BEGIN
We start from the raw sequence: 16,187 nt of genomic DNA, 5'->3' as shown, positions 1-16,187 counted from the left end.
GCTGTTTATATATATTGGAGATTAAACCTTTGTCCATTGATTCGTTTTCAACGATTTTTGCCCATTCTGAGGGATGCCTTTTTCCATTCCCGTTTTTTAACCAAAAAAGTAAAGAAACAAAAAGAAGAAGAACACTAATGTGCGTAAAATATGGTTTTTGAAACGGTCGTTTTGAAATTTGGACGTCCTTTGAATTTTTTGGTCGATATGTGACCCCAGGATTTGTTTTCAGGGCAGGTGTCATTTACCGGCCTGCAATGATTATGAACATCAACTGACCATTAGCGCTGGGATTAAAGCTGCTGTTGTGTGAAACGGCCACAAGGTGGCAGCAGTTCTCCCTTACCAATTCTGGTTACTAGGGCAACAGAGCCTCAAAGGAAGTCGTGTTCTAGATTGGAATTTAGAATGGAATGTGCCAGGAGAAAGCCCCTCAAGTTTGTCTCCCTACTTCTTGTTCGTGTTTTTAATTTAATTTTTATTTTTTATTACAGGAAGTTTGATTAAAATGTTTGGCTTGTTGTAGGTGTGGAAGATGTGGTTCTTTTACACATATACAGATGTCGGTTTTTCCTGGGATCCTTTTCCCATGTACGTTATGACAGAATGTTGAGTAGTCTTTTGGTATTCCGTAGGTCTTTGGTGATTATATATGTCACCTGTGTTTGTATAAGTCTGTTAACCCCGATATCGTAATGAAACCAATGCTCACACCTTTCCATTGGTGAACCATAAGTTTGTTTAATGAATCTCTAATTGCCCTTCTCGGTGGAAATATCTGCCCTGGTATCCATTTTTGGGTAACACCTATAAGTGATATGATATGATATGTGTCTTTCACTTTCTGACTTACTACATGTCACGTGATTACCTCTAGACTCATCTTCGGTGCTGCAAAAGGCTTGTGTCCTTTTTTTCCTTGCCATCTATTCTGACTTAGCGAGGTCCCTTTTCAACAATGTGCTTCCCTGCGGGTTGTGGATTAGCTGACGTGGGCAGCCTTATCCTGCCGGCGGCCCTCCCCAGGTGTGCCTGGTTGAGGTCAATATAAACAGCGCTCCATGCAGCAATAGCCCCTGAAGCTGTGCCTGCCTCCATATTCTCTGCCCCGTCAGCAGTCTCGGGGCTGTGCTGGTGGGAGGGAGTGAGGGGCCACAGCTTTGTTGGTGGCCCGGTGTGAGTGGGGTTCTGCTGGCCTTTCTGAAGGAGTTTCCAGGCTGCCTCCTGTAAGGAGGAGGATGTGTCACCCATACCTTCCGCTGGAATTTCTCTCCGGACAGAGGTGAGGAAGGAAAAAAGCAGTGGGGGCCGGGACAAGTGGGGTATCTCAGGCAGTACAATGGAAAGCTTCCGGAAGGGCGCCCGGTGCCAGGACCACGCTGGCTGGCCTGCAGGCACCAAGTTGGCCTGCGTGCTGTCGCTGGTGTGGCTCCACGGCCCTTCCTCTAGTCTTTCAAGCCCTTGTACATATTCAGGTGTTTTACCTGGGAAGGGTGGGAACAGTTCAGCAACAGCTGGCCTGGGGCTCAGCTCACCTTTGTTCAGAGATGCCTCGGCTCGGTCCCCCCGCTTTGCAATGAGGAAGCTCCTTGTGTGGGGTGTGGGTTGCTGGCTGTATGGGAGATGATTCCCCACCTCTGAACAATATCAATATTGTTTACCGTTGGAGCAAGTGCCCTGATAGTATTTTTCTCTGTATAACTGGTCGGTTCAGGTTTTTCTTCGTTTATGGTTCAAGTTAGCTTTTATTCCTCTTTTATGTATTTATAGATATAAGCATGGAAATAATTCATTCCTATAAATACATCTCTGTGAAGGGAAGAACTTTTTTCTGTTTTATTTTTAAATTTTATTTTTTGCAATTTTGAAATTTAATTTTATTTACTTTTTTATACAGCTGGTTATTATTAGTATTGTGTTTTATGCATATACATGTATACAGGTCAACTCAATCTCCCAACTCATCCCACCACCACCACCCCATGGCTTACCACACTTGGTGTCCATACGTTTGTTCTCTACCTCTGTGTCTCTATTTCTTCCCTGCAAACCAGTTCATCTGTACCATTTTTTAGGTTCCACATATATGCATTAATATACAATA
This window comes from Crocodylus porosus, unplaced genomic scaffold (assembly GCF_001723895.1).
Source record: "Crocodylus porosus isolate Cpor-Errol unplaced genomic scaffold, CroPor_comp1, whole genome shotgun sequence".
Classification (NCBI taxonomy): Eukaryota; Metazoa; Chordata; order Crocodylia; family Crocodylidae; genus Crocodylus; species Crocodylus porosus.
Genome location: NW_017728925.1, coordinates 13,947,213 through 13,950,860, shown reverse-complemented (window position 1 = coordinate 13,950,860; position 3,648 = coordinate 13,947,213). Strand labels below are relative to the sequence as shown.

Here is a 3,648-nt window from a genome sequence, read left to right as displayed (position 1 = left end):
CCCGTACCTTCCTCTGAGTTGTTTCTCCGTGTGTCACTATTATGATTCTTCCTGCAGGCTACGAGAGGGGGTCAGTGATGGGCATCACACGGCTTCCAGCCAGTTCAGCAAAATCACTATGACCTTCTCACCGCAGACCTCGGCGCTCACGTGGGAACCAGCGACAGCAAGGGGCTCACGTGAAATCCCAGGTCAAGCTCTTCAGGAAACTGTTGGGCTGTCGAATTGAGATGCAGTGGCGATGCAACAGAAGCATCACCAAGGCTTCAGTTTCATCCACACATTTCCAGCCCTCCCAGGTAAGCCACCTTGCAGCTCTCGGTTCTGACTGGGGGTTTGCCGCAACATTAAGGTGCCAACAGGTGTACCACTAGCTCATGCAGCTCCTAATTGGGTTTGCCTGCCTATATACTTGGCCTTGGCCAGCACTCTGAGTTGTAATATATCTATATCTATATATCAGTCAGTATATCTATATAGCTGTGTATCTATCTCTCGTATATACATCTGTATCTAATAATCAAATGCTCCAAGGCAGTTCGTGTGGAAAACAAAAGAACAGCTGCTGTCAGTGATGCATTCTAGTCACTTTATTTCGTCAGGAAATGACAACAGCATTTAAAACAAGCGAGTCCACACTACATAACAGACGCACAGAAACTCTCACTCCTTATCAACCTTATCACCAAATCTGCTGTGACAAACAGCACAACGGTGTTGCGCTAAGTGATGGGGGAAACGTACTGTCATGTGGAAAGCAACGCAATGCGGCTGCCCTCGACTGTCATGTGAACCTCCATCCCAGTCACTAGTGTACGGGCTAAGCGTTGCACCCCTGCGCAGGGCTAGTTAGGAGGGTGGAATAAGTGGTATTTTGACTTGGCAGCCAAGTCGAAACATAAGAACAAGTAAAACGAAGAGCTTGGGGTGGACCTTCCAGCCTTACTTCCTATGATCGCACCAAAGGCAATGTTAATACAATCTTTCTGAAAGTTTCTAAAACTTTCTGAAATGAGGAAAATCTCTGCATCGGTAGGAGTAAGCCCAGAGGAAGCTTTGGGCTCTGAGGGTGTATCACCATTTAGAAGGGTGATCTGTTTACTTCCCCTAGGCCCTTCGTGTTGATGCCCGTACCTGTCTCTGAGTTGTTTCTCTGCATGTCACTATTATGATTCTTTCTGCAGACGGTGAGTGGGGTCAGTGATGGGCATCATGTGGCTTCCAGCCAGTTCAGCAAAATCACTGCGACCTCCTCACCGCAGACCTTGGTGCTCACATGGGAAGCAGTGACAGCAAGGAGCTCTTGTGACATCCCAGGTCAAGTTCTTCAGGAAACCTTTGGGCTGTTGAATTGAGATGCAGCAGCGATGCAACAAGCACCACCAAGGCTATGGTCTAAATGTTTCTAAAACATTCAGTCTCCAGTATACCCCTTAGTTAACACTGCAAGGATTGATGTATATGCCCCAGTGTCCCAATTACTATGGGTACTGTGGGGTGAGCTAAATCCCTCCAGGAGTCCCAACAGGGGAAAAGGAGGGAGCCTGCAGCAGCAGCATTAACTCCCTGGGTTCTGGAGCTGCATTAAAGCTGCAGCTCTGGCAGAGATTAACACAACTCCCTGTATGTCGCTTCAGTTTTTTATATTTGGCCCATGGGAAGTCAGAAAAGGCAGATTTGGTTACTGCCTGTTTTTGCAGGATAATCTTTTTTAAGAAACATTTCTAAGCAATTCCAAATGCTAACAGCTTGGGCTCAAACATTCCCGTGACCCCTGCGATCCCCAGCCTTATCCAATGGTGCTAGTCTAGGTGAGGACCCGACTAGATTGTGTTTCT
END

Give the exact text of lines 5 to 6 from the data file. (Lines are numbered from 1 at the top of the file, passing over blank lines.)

Classification (NCBI taxonomy): Eukaryota; Metazoa; Chordata; order Crocodylia; family Crocodylidae; genus Crocodylus; species Crocodylus porosus.
Genome location: NW_017728925.1, coordinates 13,947,213 through 13,950,860, shown reverse-complemented (window position 1 = coordinate 13,950,860; position 3,648 = coordinate 13,947,213). Strand labels below are relative to the sequence as shown.